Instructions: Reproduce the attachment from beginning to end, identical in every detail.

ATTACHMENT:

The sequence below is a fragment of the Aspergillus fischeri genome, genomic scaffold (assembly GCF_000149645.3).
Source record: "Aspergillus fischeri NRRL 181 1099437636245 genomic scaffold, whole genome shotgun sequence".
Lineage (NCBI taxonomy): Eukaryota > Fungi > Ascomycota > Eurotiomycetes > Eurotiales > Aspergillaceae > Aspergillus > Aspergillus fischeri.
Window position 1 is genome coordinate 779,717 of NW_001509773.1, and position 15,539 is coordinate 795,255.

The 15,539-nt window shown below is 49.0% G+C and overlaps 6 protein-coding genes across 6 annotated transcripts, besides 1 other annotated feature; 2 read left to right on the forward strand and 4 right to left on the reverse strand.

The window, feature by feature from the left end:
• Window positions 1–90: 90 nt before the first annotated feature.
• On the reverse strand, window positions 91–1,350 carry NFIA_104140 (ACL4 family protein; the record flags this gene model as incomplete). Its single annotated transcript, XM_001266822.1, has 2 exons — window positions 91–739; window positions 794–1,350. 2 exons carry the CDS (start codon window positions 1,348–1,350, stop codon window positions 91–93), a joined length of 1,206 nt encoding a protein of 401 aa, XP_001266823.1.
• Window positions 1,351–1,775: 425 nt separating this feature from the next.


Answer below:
The sequence below is a fragment of the Aspergillus fischeri genome, genomic scaffold (assembly GCF_000149645.3).
Source record: "Aspergillus fischeri NRRL 181 1099437636245 genomic scaffold, whole genome shotgun sequence".
Lineage (NCBI taxonomy): Eukaryota > Fungi > Ascomycota > Eurotiomycetes > Eurotiales > Aspergillaceae > Aspergillus > Aspergillus fischeri.
Window position 1 is genome coordinate 779,717 of NW_001509773.1, and position 15,539 is coordinate 795,255.

The 15,539-nt window shown below is 49.0% G+C and overlaps 6 protein-coding genes across 6 annotated transcripts, besides 1 other annotated feature; 2 read left to right on the forward strand and 4 right to left on the reverse strand.

The window, feature by feature from the left end:
• Window positions 1–90: 90 nt before the first annotated feature.
• On the reverse strand, window positions 91–1,350 carry NFIA_104140 (ACL4 family protein; the record flags this gene model as incomplete). Its single annotated transcript, XM_001266822.1, has 2 exons — window positions 91–739; window positions 794–1,350. 2 exons carry the CDS (start codon window positions 1,348–1,350, stop codon window positions 91–93), a joined length of 1,206 nt encoding a protein of 401 aa, XP_001266823.1.
• Window positions 1,351–1,775: 425 nt separating this feature from the next.